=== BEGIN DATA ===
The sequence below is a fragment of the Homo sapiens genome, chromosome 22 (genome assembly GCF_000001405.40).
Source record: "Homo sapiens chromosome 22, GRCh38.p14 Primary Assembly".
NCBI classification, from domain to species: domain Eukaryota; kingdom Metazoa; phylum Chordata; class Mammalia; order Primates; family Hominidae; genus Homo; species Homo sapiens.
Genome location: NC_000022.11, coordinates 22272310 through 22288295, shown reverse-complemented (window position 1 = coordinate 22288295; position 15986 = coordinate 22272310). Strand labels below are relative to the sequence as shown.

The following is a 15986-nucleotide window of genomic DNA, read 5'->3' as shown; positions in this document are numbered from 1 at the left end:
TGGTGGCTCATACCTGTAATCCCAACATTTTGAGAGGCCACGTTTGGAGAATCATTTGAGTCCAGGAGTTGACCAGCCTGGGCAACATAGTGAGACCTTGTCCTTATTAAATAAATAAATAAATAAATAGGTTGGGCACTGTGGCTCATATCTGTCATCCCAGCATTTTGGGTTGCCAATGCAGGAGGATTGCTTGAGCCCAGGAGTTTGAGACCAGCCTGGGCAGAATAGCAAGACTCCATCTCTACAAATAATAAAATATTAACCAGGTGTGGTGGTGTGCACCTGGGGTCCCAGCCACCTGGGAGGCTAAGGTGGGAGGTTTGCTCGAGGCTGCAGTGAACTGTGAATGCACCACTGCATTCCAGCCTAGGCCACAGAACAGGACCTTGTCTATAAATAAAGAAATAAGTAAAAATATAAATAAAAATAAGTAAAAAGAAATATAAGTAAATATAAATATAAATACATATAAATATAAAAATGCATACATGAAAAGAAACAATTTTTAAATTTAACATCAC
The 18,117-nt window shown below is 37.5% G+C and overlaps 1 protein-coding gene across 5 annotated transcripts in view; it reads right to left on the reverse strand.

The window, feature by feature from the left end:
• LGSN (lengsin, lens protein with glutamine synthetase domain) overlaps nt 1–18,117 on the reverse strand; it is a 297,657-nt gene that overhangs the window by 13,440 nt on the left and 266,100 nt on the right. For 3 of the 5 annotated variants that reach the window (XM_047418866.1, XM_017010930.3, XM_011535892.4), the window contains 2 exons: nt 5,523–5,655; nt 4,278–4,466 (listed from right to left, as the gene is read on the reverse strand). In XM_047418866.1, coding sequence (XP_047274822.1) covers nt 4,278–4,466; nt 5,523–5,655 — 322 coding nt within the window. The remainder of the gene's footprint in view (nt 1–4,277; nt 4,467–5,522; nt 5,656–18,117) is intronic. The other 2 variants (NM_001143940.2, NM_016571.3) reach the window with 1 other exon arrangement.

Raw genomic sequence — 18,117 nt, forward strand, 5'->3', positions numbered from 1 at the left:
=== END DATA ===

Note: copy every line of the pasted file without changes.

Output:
The sequence below is a fragment of the Homo sapiens genome, chromosome 22 (genome assembly GCF_000001405.40).
Source record: "Homo sapiens chromosome 22, GRCh38.p14 Primary Assembly".
NCBI classification, from domain to species: domain Eukaryota; kingdom Metazoa; phylum Chordata; class Mammalia; order Primates; family Hominidae; genus Homo; species Homo sapiens.
Genome location: NC_000022.11, coordinates 22272310 through 22288295, shown reverse-complemented (window position 1 = coordinate 22288295; position 15986 = coordinate 22272310). Strand labels below are relative to the sequence as shown.

The following is a 15986-nucleotide window of genomic DNA, read 5'->3' as shown; positions in this document are numbered from 1 at the left end:
TGGTGGCTCATACCTGTAATCCCAACATTTTGAGAGGCCACGTTTGGAGAATCATTTGAGTCCAGGAGTTGACCAGCCTGGGCAACATAGTGAGACCTTGTCCTTATTAAATAAATAAATAAATAAATAGGTTGGGCACTGTGGCTCATATCTGTCATCCCAGCATTTTGGGTTGCCAATGCAGGAGGATTGCTTGAGCCCAGGAGTTTGAGACCAGCCTGGGCAGAATAGCAAGACTCCATCTCTACAAATAATAAAATATTAACCAGGTGTGGTGGTGTGCACCTGGGGTCCCAGCCACCTGGGAGGCTAAGGTGGGAGGTTTGCTCGAGGCTGCAGTGAACTGTGAATGCACCACTGCATTCCAGCCTAGGCCACAGAACAGGACCTTGTCTATAAATAAAGAAATAAGTAAAAATATAAATAAAAATAAGTAAAAAGAAATATAAGTAAATATAAATATAAATACATATAAATATAAAAATGCATACATGAAAAGAAACAATTTTTAAATTTAACATCAC
The 18,117-nt window shown below is 37.5% G+C and overlaps 1 protein-coding gene across 5 annotated transcripts in view; it reads right to left on the reverse strand.

The window, feature by feature from the left end:
• LGSN (lengsin, lens protein with glutamine synthetase domain) overlaps nt 1–18,117 on the reverse strand; it is a 297,657-nt gene that overhangs the window by 13,440 nt on the left and 266,100 nt on the right. For 3 of the 5 annotated variants that reach the window (XM_047418866.1, XM_017010930.3, XM_011535892.4), the window contains 2 exons: nt 5,523–5,655; nt 4,278–4,466 (listed from right to left, as the gene is read on the reverse strand). In XM_047418866.1, coding sequence (XP_047274822.1) covers nt 4,278–4,466; nt 5,523–5,655 — 322 coding nt within the window. The remainder of the gene's footprint in view (nt 1–4,277; nt 4,467–5,522; nt 5,656–18,117) is intronic. The other 2 variants (NM_001143940.2, NM_016571.3) reach the window with 1 other exon arrangement.

Raw genomic sequence — 18,117 nt, forward strand, 5'->3', positions numbered from 1 at the left: